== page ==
EPA has received a pesticide petition as follows proposing the establishment and/or amendment of regulations for residues of a certain pesticide chemical in or on various food commodities under section 408 of the Federal Food, Drug, and Cosmetic Act (FFDCA), 21 U.S.C. 346a. EPA has determined that this petition contains data or information regarding the elements set forth in section 408(d)(2); however, EPA has not fully evaluated the sufficiency of the submitted data at this time or whether the data support granting of the petition. Additional data may be needed before EPA rules on the petition.Start List of Subjects
List of Subjects
- Environmental protection
- Agricultural commodities
- Feed additives
- Food additives
- Pesticides and pests
- Reporting and recordkeeping requirements
Dated: January 26, 2002.
Acting Director, Registration Division, Office of Pesticide Programs.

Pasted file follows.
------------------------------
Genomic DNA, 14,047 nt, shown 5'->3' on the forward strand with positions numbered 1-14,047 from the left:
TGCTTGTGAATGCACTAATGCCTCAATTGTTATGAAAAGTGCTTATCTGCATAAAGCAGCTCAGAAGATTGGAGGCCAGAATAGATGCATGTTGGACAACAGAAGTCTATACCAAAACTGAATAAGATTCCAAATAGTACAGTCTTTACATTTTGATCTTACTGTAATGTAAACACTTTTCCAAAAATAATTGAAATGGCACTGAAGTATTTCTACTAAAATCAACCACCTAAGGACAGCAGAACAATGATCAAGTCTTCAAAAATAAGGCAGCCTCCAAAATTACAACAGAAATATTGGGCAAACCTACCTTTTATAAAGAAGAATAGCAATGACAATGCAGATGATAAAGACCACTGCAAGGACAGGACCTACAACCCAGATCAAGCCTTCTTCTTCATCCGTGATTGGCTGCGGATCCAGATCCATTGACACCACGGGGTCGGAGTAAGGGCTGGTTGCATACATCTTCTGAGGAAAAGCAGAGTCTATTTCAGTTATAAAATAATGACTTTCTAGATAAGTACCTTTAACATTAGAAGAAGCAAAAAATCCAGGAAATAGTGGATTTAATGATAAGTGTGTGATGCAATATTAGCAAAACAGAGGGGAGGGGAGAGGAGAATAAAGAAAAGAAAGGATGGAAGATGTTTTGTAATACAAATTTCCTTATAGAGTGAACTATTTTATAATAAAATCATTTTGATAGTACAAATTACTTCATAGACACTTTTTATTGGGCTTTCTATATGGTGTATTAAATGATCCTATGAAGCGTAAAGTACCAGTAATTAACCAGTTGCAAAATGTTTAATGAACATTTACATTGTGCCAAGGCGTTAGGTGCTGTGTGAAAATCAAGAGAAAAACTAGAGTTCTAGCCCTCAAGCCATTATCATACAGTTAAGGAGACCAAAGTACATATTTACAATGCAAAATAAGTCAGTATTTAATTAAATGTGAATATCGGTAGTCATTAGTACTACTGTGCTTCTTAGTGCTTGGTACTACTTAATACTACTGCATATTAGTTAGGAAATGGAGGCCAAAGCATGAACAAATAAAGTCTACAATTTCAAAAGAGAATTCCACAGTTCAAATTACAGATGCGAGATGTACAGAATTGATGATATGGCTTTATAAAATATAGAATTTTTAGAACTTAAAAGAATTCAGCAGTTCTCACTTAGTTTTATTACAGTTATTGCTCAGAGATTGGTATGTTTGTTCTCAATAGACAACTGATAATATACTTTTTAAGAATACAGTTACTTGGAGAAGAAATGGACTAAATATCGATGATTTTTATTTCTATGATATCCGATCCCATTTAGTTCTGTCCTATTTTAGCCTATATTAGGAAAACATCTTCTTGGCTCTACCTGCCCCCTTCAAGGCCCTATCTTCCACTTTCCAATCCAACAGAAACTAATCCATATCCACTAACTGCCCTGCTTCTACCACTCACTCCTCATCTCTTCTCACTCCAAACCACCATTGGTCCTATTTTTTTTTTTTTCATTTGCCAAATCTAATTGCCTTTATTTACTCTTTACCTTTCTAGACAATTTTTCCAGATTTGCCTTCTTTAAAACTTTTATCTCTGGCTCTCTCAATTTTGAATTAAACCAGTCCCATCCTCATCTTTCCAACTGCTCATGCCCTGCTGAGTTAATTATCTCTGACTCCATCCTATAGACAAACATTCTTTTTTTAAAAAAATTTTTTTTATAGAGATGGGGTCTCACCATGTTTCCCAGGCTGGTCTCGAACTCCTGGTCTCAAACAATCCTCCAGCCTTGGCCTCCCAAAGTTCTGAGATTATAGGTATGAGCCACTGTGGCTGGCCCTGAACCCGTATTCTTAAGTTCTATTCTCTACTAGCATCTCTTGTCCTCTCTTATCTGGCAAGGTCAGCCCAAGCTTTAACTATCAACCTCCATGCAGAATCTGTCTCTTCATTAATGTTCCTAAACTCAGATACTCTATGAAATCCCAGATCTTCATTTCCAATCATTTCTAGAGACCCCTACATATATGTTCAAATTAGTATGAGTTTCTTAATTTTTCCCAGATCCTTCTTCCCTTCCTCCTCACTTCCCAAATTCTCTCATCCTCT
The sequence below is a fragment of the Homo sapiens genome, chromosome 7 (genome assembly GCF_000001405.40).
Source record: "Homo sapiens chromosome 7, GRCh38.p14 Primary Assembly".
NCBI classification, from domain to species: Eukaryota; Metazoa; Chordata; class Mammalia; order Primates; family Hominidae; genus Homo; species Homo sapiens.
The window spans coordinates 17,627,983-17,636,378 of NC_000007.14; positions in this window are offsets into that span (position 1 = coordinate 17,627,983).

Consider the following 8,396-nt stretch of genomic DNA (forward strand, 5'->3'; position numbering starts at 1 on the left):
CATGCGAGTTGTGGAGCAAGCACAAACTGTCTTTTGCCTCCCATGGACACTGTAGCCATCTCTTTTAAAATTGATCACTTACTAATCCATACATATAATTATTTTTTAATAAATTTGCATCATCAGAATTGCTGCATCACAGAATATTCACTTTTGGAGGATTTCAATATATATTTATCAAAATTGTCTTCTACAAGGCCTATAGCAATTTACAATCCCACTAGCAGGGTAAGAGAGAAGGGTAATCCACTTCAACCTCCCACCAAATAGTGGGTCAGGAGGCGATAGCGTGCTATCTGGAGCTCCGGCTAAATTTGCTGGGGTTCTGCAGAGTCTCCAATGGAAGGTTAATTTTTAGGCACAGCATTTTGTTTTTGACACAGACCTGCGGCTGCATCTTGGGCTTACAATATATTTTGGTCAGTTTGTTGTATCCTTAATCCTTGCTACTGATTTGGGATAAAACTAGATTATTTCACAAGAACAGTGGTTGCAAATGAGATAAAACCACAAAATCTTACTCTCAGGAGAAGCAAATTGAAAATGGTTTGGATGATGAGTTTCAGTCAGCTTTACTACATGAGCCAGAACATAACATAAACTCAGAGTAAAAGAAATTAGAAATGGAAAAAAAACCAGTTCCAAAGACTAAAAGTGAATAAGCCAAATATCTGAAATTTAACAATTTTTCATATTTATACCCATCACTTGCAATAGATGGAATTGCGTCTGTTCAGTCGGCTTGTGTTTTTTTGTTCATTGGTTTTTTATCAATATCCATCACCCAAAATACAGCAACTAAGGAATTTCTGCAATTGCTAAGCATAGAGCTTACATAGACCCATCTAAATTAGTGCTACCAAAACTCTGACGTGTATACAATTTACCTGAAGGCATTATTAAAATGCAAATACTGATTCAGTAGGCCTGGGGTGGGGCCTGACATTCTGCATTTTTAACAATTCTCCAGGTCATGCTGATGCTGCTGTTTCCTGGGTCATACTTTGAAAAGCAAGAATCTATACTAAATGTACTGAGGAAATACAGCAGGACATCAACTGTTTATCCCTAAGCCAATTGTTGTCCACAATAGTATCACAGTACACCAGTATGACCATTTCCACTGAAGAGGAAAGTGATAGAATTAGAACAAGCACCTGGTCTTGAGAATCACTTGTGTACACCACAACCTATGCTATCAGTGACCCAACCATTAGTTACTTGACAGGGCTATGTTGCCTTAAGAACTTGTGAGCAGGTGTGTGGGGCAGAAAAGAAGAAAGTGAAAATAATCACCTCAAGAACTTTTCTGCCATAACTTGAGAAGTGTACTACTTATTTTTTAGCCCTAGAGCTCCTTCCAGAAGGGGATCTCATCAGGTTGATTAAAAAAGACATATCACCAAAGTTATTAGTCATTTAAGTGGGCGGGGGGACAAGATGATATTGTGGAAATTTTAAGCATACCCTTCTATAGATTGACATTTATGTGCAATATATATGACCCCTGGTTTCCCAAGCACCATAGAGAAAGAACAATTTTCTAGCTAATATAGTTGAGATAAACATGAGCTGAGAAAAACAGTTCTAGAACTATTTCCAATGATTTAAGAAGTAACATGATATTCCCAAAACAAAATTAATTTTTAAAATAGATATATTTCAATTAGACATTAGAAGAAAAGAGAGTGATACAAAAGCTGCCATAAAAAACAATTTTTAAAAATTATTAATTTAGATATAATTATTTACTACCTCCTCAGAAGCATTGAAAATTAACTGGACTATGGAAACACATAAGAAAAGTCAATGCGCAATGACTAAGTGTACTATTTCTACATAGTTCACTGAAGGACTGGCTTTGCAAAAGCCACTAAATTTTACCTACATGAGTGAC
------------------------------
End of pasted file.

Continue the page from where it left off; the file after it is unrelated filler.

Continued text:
Summaries of Petitions
The petitioner summaries of the pesticide petitions are printed below as required by section 408(d)(3) of the FFDCA. The summaries of the petitions Start Printed Page 6030were prepared by Tomen Agro, Inc., the registrant, and represents the view of Tomen Agro. EPA is publishing the petition summaries verbatim without editing them in any way. The petition summaries announce the availability of a description of the analytical methods available to EPA for the detection and measurement of the pesticide chemical residues, or an explanation of why no such method is needed.
Interregional Research Project Number 4
PP 1E6339, 1E6341, and 1E6343